MPH Committee's New Focus: Designing Core Courses

Plans to re-envision the UW School of Public Health's MPH continue to move forward, with faculty-led groups now drafting syllabi for the MPH core courses. (January 3, 2019)

Student finds her community at the UW, pays it forward for public health students of color

Born and raised in Côte d'Ivoire, in West Africa, senior Christelle Nidafolo Silué (PH-GH) recently returned to her home country to reconnect with her family and to put to practice the skills she has learned at the School of Public Health. While there, she did an independent study of the former French colony's history and the impact it has had on public health. Now, a member of Students of Color for Public Health, Silué is helping her peers navigate silimar transformational opportunities that will elevate their Husky experience. (January 2, 2019)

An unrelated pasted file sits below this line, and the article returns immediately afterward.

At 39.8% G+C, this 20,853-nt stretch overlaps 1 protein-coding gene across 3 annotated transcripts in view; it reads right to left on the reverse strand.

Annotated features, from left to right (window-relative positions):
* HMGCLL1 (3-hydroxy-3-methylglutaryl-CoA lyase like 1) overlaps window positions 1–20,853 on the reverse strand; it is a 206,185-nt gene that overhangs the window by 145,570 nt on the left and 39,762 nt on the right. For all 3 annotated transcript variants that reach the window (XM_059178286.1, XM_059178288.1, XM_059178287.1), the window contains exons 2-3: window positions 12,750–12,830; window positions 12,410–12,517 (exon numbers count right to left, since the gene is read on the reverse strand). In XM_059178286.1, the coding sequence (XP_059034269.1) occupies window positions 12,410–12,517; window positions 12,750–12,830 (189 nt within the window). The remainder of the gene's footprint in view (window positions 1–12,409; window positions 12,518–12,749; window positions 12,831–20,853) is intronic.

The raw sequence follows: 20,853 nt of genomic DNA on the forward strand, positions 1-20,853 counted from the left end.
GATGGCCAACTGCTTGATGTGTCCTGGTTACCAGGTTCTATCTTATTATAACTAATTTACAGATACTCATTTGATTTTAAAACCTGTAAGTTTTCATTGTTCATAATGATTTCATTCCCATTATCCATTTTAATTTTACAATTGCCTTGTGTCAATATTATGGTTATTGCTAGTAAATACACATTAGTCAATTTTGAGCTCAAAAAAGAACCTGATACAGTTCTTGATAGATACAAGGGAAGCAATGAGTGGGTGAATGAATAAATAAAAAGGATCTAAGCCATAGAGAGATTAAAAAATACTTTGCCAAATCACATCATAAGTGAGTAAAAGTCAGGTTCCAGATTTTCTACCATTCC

Farmer's market incentive program in Seattle area gets more people to eat their fruit, veggies

A farmer's market incentive program may increase access to fruits and vegetables for residents of low-income communities, suggests a new study led by the University of Washington School of Public Health. (December 31, 2018)

I-TECH receives PEPFAR funding to help end the AIDS epidemic in Zimbabwe

Stefan Wiktor, acting professor of global health at the UW schools of Public Health and Medicine, has received funding through the PEPFAR to promote HIV prevention and treatment and to help Zimbabwe’s efforts to reach HIV epidemic control. The five-year award, with an annual budget of about $15 million, is administered by the Centers for Disease Control and Prevention. (December 31, 2018)

Close Up: Terrance Kavanagh